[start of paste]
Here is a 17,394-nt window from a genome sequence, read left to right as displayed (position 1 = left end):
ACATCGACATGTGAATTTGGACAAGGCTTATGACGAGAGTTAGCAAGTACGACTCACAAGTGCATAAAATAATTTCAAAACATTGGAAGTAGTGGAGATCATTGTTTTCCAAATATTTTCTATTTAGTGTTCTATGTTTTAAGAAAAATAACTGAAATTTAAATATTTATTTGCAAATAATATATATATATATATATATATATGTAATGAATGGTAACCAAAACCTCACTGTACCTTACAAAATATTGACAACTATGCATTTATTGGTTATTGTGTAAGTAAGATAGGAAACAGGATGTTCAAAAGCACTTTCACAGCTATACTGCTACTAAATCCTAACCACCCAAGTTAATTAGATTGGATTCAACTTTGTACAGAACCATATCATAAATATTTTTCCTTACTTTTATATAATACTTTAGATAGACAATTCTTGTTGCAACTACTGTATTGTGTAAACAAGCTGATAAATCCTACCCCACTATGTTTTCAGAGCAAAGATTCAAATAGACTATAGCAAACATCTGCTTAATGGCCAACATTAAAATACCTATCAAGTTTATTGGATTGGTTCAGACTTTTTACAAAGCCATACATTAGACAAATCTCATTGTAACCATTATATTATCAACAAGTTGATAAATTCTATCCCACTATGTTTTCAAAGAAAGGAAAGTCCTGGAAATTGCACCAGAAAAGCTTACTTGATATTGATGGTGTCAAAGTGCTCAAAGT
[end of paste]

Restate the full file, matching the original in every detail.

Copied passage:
Here is a 17,394-nt window from a genome sequence, read left to right as displayed (position 1 = left end):
ACATCGACATGTGAATTTGGACAAGGCTTATGACGAGAGTTAGCAAGTACGACTCACAAGTGCATAAAATAATTTCAAAACATTGGAAGTAGTGGAGATCATTGTTTTCCAAATATTTTCTATTTAGTGTTCTATGTTTTAAGAAAAATAACTGAAATTTAAATATTTATTTGCAAATAATATATATATATATATATATATATGTAATGAATGGTAACCAAAACCTCACTGTACCTTACAAAATATTGACAACTATGCATTTATTGGTTATTGTGTAAGTAAGATAGGAAACAGGATGTTCAAAAGCACTTTCACAGCTATACTGCTACTAAATCCTAACCACCCAAGTTAATTAGATTGGATTCAACTTTGTACAGAACCATATCATAAATATTTTTCCTTACTTTTATATAATACTTTAGATAGACAATTCTTGTTGCAACTACTGTATTGTGTAAACAAGCTGATAAATCCTACCCCACTATGTTTTCAGAGCAAAGATTCAAATAGACTATAGCAAACATCTGCTTAATGGCCAACATTAAAATACCTATCAAGTTTATTGGATTGGTTCAGACTTTTTACAAAGCCATACATTAGACAAATCTCATTGTAACCATTATATTATCAACAAGTTGATAAATTCTATCCCACTATGTTTTCAAAGAAAGGAAAGTCCTGGAAATTGCACCAGAAAAGCTTACTTGATATTGATGGTGTCAAAGTGCTCAAAGT